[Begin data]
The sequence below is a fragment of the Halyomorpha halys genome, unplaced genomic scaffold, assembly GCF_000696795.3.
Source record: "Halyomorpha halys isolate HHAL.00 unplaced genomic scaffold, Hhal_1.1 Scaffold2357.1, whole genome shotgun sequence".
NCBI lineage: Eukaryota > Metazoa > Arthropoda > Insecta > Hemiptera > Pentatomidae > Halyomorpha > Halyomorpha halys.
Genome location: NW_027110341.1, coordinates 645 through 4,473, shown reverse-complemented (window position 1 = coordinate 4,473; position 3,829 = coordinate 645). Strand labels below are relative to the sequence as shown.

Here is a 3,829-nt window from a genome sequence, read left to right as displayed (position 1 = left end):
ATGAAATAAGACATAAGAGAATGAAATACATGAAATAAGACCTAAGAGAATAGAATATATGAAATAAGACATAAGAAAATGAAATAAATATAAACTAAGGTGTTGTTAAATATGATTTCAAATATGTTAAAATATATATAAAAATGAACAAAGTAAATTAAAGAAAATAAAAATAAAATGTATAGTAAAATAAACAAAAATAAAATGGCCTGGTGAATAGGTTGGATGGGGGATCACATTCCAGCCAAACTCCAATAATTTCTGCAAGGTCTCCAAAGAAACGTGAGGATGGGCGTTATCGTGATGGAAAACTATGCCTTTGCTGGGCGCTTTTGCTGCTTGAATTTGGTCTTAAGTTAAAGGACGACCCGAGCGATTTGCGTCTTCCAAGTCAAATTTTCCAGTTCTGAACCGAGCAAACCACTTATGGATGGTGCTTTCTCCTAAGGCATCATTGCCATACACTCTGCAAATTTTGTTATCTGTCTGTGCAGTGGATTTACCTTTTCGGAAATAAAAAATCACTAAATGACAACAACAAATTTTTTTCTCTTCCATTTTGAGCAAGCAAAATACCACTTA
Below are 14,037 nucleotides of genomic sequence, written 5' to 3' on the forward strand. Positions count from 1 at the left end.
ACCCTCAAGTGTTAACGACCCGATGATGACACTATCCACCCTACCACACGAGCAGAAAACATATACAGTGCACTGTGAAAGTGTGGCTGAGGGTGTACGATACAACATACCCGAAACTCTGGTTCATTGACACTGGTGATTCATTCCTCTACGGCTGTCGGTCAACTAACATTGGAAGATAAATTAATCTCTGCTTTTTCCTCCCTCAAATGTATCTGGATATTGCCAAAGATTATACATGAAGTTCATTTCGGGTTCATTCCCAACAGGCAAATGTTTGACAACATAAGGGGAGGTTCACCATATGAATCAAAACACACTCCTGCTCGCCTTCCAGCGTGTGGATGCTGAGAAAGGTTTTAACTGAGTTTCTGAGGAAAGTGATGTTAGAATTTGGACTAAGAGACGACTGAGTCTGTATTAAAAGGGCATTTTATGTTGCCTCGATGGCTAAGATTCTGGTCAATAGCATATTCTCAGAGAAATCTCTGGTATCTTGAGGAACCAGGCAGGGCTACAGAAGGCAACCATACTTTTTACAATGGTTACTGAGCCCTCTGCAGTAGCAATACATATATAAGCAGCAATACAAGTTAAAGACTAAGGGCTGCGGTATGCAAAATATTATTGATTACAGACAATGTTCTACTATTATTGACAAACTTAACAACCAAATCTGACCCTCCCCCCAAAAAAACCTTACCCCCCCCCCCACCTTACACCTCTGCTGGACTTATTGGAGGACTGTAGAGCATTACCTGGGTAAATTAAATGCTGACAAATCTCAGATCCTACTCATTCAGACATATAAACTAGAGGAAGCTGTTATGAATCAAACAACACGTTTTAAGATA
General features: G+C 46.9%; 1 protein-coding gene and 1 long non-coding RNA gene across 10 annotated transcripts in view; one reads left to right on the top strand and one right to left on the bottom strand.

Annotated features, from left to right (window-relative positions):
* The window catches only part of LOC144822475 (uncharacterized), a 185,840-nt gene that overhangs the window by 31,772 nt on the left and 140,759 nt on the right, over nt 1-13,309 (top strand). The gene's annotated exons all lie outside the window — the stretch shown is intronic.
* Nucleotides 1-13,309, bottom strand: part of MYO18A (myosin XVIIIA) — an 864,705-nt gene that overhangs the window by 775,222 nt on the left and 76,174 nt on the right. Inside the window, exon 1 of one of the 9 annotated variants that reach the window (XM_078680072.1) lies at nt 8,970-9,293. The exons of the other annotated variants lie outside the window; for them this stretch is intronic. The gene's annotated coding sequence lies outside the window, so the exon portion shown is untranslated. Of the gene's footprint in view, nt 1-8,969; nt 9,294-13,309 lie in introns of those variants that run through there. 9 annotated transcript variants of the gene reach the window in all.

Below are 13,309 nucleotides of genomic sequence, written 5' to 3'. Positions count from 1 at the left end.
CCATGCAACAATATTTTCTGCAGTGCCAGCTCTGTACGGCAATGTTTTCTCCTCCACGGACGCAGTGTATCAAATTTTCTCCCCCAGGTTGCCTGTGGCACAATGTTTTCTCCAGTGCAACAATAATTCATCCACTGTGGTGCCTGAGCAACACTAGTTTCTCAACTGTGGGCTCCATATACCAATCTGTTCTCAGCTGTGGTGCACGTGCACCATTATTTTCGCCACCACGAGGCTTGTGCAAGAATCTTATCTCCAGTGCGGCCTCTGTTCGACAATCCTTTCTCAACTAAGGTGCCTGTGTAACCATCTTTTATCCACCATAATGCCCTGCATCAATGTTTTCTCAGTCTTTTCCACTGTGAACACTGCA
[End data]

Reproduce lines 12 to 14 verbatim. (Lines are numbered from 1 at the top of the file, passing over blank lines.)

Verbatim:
* Nucleotides 1-13,309, bottom strand: part of MYO18A (myosin XVIIIA) — an 864,705-nt gene that overhangs the window by 775,222 nt on the left and 76,174 nt on the right. Inside the window, exon 1 of one of the 9 annotated variants that reach the window (XM_078680072.1) lies at nt 8,970-9,293. The exons of the other annotated variants lie outside the window; for them this stretch is intronic. The gene's annotated coding sequence lies outside the window, so the exon portion shown is untranslated. Of the gene's footprint in view, nt 1-8,969; nt 9,294-13,309 lie in introns of those variants that run through there. 9 annotated transcript variants of the gene reach the window in all.

Below are 13,309 nucleotides of genomic sequence, written 5' to 3'. Positions count from 1 at the left end.
CCATGCAACAATATTTTCTGCAGTGCCAGCTCTGTACGGCAATGTTTTCTCCTCCACGGACGCAGTGTATCAAATTTTCTCCCCCAGGTTGCCTGTGGCACAATGTTTTCTCCAGTGCAACAATAATTCATCCACTGTGGTGCCTGAGCAACACTAGTTTCTCAACTGTGGGCTCCATATACCAATCTGTTCTCAGCTGTGGTGCACGTGCACCATTATTTTCGCCACCACGAGGCTTGTGCAAGAATCTTATCTCCAGTGCGGCCTCTGTTCGACAATCCTTTCTCAACTAAGGTGCCTGTGTAACCATCTTTTATCCACCATAATGCCCTGCATCAATGTTTTCTCAGTCTTTTCCACTGTGAACACTGCA